Chemical fertility and soil health in northern systems

Photo of Mike Bell

Mike Bell and Phil Moody look at the importance of soil"s chemical fertility to its long-term health

[Photo: Queensland Department of Primary Industries and Fisheries principal agronomist and project leader Mike Bell.]

The current interest in soil health in Australian agricultural systems has tended to focus solidly on soil biota and the interactions between biota and management practices (for example tillage and crop rotation). However it is important not to overlook the fact that soil chemical fertility (both the rate at which chemical properties change and the management practices employed to counter these changes) is just as important to long-term soil health.

Nutrient balances, fertiliser application strategies, rates of acidification and subsequent amelioration and soil organic matter management are key components of soil chemical fertility. Development and implementation of management practices to address chemical fertility issues will have long-term implications for sustainable land management.

The northern grains region is dominated by alkaline heavy clay (Vertosol) soils, although there are smaller but important areas of Kandosols in the west and Red Ferrosols in the east and far north.

The high seasonal rainfall variability in the region (while countered somewhat by good water-holding capacity in some deeper Vertosols), combined with often (originally) high starting soil fertility, has presented particular problems for the economically sustainable maintenance of chemical fertility in these systems.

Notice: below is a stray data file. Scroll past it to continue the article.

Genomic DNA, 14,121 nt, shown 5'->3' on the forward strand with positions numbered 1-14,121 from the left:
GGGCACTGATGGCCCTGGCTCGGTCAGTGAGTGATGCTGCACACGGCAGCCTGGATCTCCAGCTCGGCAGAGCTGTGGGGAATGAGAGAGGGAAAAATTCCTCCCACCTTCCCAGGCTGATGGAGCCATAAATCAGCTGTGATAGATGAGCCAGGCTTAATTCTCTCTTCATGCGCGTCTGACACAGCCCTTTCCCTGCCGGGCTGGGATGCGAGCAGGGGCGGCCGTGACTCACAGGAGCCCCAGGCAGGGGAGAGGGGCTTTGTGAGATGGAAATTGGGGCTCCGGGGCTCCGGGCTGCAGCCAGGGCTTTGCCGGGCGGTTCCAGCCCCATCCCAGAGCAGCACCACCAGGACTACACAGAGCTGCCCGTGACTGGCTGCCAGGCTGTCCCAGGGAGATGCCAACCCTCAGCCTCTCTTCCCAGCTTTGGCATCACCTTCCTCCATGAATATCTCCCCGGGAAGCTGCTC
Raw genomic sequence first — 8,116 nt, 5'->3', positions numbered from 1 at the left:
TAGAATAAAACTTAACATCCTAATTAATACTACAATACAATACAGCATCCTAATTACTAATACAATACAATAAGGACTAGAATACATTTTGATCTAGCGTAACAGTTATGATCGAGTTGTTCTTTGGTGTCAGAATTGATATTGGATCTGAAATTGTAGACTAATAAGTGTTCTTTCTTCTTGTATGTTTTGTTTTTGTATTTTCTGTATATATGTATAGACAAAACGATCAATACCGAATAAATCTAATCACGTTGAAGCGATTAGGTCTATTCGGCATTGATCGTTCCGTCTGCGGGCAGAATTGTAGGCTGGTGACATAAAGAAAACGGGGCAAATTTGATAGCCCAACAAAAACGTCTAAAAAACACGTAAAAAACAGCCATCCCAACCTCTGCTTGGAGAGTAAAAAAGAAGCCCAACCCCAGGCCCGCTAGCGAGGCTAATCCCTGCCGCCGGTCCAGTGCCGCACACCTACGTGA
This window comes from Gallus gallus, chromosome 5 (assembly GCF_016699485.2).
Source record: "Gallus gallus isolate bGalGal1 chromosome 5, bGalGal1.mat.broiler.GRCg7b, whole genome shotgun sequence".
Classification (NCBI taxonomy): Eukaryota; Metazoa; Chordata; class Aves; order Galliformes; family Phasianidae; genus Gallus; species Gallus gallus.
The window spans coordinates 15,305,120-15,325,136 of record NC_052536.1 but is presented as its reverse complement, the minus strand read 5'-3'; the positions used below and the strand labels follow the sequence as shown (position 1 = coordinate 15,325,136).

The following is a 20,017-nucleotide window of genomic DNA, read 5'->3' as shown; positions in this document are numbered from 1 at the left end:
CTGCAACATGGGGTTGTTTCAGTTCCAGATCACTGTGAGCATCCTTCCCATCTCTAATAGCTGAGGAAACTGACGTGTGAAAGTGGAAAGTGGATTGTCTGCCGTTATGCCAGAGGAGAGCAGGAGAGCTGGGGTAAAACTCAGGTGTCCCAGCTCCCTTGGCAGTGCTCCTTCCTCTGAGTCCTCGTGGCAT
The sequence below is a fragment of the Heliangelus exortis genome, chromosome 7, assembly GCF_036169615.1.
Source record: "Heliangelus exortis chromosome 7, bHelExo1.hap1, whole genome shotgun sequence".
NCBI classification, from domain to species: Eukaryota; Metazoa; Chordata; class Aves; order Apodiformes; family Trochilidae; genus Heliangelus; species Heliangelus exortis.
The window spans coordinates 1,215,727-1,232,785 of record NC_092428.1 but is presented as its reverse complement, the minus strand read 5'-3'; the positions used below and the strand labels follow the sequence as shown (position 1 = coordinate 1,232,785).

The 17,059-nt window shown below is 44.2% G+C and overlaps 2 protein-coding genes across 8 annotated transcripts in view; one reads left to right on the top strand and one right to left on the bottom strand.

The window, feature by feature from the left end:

The following are examples for rainfed cropping systems on the Darling Downs and the inland Burnett regions of southern Queensland.

The inland Burnett and nearby Darling Downs provide interesting contrasts in cropping systems and subsequent challenges to maintaining sustainable nutrient balances.

The neutral-alkaline pH, high background fertility and cereal grain-dominated cropping systems of the Darling Downs have resulted in an overwhelming focus on nitrogen fertility, although in more recent years responses to phosphorus and zinc inputs have become important in some areas.

Farm records of fertiliser inputs and grain removal over the past 40 to 45 years have allowed tentative nutrient budgets to be undertaken for this system, with the example of sorghum shown in Figure 1.

Figure 1. Case study of nutrient balance for sorghum crops on the Darling Downs each decade from 1960

Figure 1. Case study of nutrient balance for sorghum crops on the Darling Downs each decade from 1960

Figure 2. Case study of nutrient balance for peanut/maize cropping in the inland Burnett from 1984 to 2000

Figure 2. Case study of nutrient balance for peanut/maize cropping in the inland Burnett from 1984 to 2000

Sorghum yields have increased dramatically from an average of one tonne per hectare in the decade of the 1960s to more than 6.5 tonnes a hectare since 2000. During this period nitrogen inputs have risen from nil to more than 130kg/ha, phosphorus inputs have risen from nil to about 7kg/ha but have stalled over the past 15 years and zinc is now a common component of phosphorus fertiliser blends.

However, despite these large increases in inputs, the nutrient balance has only recently approached neutrality for nitrogen and zinc (not shown), while becoming increasingly negative for other major nutrients.

In contrast, growers cropping the acidic and lowerfertility Red Ferrosols near Kingaroy have a better nutrient program in the typical peanut-maize rotation, although cations (molecules carrying a positive charge) are unbalanced with lime applications to counter soil acidification resulting in positive calcium balances, while inadequate potassium or non-existent magnesium inputs leaving other cations with a negative balance. The net nitrogen input from the peanut crop helps supply nitrogen to a following maize crop, although a conservative approach to nitrogen application in the maize crop means overall nitrogen inputs still need to rise.